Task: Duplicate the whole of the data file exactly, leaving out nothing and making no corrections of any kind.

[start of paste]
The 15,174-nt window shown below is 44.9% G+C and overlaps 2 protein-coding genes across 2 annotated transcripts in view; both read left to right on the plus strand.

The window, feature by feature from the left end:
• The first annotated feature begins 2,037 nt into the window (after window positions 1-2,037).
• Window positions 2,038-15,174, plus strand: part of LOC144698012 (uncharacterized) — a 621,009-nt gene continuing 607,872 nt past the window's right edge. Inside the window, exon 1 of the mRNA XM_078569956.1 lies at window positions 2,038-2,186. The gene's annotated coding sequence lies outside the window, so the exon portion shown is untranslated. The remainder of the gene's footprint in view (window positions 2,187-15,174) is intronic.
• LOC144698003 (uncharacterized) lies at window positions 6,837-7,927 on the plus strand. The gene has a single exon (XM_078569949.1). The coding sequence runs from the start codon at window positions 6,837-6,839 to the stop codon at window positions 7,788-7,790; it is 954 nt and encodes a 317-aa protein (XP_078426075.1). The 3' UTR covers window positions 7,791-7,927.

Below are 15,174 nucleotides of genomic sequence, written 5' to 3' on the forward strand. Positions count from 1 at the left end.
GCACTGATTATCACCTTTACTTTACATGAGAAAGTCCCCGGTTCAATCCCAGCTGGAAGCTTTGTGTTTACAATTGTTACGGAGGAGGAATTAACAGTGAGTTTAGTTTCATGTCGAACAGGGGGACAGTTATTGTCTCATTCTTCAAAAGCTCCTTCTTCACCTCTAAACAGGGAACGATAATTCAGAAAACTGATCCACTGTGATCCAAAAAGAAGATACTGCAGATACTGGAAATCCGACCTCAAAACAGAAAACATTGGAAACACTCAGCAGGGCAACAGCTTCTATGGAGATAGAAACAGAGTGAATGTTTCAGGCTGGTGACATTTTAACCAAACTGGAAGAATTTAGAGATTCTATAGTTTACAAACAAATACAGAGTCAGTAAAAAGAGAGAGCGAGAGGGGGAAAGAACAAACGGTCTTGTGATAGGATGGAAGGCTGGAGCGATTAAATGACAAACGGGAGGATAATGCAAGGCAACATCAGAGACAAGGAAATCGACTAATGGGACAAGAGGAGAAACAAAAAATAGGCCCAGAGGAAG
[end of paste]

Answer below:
The 15,174-nt window shown below is 44.9% G+C and overlaps 2 protein-coding genes across 2 annotated transcripts in view; both read left to right on the plus strand.

The window, feature by feature from the left end:
• The first annotated feature begins 2,037 nt into the window (after window positions 1-2,037).
• Window positions 2,038-15,174, plus strand: part of LOC144698012 (uncharacterized) — a 621,009-nt gene continuing 607,872 nt past the window's right edge. Inside the window, exon 1 of the mRNA XM_078569956.1 lies at window positions 2,038-2,186. The gene's annotated coding sequence lies outside the window, so the exon portion shown is untranslated. The remainder of the gene's footprint in view (window positions 2,187-15,174) is intronic.
• LOC144698003 (uncharacterized) lies at window positions 6,837-7,927 on the plus strand. The gene has a single exon (XM_078569949.1). The coding sequence runs from the start codon at window positions 6,837-6,839 to the stop codon at window positions 7,788-7,790; it is 954 nt and encodes a 317-aa protein (XP_078426075.1). The 3' UTR covers window positions 7,791-7,927.

Below are 15,174 nucleotides of genomic sequence, written 5' to 3' on the forward strand. Positions count from 1 at the left end.
GCACTGATTATCACCTTTACTTTACATGAGAAAGTCCCCGGTTCAATCCCAGCTGGAAGCTTTGTGTTTACAATTGTTACGGAGGAGGAATTAACAGTGAGTTTAGTTTCATGTCGAACAGGGGGACAGTTATTGTCTCATTCTTCAAAAGCTCCTTCTTCACCTCTAAACAGGGAACGATAATTCAGAAAACTGATCCACTGTGATCCAAAAAGAAGATACTGCAGATACTGGAAATCCGACCTCAAAACAGAAAACATTGGAAACACTCAGCAGGGCAACAGCTTCTATGGAGATAGAAACAGAGTGAATGTTTCAGGCTGGTGACATTTTAACCAAACTGGAAGAATTTAGAGATTCTATAGTTTACAAACAAATACAGAGTCAGTAAAAAGAGAGAGCGAGAGGGGGAAAGAACAAACGGTCTTGTGATAGGATGGAAGGCTGGAGCGATTAAATGACAAACGGGAGGATAATGCAAGGCAACATCAGAGACAAGGAAATCGACTAATGGGACAAGAGGAGAAACAAAAAATAGGCCCAGAGGAAG